Features

Sunday, 14 October 2018 08:59

Sailing into the oceans’ domain

Beruwela has been a desired tourist destination for decades. The small fisheries harbour located a short distance from the main town is an interesting venue, the base of fishing trawlers. For decades it has been a haven for local seafarers. As we walked along the pier there were at least 50 plus trawlers berthed, some unloading their catch of deep sea fish and other crews getting ready to launch. Boat crews were exchanging information on weather conditions. The strong smell of fish had attracted crows and other marine birds. We even spotted a few large pelicans, standing with pomp on the wooden pier. One of the first boats we climbed onto was a trawler painted bright yellow and red.

Sunday, 07 October 2018 07:41

The vanishing wattle and daub homes

The story of ancient Sri Lanka begins in the Stone Age. It is during this period that we find the early man who lived in caves with family members, eating fruits, yams and bush meat. Many of these characteristics have survived among the Aadivasi community today, and it is widely supposed that the people of the Stone Age bear a close resemblance to them. The rocky caves became their homes, where they lived in small family groups.

Monday, 01 October 2018 06:40

One-fifth of SL’s children ‘wasted’

According to the International Food Policy Research Institute’s Global Hunger Index (GHI) 2017, with 14.7 percent of the country’s children stunted and 21.4 percent of children under the age of five already wasted, Sri Lanka finds itself among only four countries in the world to have every fifth child wasted. The other countries with over 20 percent wasting rates are India, Djibouti and South Sudan.

The Counter Terrorism Bill approved by cabinet last week is a major improvement on the existing Prevention of Terrorism Act, but the bill only has conditional cabinet approval and could be subject to regressive amendments in committee stage in Parliament

Sunday, 09 September 2018 06:20

Southern Expressway: Laps up the miles

“Oh really?”

The Naganathan residence on Shoe Road, Kotahena is dark and dreary. Inside, it is as though time has stood still for the once happy Naganathan family, since the abduction of their son, Rajiv Naganathan, almost 10 years ago by a suspected, organized Navy abduction for ransom gang. Since his disappearance, Rajiv’s parents, especially, his mother Sarojini Naganathan has left no stone unturned in the search for her only child. Her only focus is the return of her child. Splitting her time between caring for her ailing husband and numerous court visits, Sarojini now spends most of her days at kovils and temples, praying for the return of her son, and inviting the fury of the Gods upon those who took him away from her.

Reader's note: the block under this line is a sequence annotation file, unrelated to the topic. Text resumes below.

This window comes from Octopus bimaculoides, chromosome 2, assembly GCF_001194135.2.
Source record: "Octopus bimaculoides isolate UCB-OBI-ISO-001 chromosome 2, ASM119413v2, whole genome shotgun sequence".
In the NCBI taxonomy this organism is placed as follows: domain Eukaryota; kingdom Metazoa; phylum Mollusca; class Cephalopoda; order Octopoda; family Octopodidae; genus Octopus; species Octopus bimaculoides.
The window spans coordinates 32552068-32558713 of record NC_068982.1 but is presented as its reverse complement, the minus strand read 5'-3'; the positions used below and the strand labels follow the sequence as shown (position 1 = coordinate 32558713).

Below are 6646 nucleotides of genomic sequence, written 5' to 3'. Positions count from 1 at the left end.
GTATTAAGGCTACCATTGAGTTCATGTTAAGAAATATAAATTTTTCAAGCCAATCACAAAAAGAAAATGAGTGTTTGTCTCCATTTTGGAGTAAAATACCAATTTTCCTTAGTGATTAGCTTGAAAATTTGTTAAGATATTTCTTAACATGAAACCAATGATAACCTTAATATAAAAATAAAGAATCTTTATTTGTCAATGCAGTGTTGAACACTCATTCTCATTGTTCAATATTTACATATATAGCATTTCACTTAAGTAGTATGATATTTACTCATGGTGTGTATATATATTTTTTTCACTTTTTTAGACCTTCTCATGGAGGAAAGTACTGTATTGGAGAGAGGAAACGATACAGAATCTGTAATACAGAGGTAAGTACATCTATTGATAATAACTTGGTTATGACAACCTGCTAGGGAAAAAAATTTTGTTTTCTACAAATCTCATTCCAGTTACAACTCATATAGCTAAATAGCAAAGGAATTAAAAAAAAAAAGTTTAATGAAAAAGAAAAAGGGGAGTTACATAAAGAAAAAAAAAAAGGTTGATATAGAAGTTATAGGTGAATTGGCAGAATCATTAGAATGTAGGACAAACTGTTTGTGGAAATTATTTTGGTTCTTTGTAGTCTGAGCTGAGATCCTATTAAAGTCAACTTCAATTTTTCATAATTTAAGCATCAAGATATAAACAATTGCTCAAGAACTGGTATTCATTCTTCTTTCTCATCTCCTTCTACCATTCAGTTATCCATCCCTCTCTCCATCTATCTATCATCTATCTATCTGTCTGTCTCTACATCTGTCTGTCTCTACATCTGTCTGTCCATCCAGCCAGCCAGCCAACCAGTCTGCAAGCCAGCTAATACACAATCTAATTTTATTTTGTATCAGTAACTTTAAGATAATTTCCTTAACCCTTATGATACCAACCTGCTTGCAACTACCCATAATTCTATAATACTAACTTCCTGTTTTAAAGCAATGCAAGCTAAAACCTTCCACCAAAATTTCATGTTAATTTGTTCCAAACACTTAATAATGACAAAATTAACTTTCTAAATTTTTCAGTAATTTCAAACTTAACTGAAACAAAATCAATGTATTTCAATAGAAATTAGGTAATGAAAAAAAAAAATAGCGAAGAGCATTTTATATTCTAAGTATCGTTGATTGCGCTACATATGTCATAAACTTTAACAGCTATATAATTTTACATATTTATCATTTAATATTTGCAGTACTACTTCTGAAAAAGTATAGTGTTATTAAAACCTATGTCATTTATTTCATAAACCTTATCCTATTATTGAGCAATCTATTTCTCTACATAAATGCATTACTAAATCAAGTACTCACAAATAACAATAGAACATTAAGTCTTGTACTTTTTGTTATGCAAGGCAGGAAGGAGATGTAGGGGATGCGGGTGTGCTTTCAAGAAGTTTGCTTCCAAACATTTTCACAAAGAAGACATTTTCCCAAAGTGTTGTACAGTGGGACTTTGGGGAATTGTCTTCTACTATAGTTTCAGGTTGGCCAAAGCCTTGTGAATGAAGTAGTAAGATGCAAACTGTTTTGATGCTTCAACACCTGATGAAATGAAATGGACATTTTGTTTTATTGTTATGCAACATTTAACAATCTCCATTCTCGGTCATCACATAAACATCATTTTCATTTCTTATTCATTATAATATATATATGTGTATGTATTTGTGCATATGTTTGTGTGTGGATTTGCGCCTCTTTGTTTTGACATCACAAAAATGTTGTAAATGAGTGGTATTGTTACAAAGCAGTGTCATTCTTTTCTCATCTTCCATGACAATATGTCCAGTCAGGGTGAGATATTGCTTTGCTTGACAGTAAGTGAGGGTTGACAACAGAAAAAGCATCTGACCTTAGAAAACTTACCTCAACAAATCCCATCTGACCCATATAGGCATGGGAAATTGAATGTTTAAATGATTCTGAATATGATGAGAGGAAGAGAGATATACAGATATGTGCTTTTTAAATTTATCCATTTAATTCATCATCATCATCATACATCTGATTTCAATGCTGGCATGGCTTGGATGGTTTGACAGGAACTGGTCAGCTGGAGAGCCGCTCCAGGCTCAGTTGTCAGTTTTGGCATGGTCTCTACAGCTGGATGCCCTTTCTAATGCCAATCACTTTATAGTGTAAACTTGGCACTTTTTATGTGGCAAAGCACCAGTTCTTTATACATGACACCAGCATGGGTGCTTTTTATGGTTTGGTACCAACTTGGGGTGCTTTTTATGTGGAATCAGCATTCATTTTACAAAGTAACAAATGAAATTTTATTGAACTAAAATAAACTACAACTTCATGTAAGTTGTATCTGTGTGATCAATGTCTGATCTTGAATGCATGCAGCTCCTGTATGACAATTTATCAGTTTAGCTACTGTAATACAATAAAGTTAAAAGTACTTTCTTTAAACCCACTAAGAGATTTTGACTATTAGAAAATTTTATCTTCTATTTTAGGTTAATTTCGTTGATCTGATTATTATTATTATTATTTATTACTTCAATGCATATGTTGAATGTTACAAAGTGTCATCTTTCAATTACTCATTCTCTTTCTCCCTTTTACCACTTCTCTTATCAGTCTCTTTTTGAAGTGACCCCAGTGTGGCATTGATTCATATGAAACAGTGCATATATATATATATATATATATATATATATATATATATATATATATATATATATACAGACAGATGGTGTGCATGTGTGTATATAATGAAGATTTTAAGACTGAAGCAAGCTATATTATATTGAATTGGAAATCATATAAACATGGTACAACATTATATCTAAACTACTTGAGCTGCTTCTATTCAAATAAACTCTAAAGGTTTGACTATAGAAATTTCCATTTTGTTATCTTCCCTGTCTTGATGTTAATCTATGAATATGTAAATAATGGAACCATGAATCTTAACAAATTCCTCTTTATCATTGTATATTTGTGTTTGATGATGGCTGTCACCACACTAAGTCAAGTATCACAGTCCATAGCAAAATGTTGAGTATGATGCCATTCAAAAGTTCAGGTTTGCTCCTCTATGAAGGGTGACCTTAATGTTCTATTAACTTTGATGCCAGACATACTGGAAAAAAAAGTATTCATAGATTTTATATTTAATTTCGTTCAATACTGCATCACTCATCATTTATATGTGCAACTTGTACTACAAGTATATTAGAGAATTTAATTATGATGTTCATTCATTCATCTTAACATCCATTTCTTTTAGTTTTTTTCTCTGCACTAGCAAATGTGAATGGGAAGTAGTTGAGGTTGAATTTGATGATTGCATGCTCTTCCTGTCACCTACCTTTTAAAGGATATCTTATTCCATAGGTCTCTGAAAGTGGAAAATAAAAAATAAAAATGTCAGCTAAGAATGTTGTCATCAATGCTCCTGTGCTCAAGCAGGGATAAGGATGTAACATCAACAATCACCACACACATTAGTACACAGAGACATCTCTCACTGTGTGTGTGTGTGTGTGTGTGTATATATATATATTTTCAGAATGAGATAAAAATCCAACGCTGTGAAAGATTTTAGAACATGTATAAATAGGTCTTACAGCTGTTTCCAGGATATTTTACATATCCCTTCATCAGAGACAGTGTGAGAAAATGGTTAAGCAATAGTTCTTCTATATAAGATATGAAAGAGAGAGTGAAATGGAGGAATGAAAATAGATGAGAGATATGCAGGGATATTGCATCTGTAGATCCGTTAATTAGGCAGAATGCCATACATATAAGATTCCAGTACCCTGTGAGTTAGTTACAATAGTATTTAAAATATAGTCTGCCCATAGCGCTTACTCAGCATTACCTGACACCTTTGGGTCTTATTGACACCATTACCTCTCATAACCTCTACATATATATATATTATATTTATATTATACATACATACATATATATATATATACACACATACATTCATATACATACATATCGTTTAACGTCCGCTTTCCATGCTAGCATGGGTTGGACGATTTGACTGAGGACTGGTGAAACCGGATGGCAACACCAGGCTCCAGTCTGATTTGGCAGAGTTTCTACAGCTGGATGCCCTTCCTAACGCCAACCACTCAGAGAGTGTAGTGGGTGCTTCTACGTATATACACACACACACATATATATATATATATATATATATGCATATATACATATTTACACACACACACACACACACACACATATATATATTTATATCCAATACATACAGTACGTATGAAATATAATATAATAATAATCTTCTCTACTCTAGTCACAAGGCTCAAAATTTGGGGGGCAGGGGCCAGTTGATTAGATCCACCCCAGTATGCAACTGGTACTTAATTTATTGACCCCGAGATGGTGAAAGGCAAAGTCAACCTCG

Sri Lanka’s rail network is widely hailed as one of the more positive parts of the country’s colonial legacy. Annually, millions of passengers and tourists use these tracks snaking through a long coastline and tall mountains, once constructed for the primary purpose of transporting different goods to Colombo.

As the strike by engine drivers, guards, controllers and station masters continues for the fifth day, the Railway Services Trade Union Front has come forward to operate trains by requesting authorisation from the Minister of Transport and the General Manager of Railways (GMR) to do so, thereby giving renewed hope to commuters who have been severely inconvenienced in the past week.

After spending nine years waiting for the Marsoof Committee to complete deliberations on reforming the regressive laws, Muslim women and activists brace for more delays as conservative Muslim organisations band together with politicians from the community to try and water down the Committee’s recommendations for change; but legal experts say the ball is now firmly in the Government’s court to amend the legislation and give Muslim women equal status

Stories of Sinhalese families sheltering their Tamil neighbours during the terrible violence abound, but walls that had never existed between neighbours and residential communities in the past were built after the 1983 communal riots, forever altering a country and a capital that marked its darkest day 35 years ago

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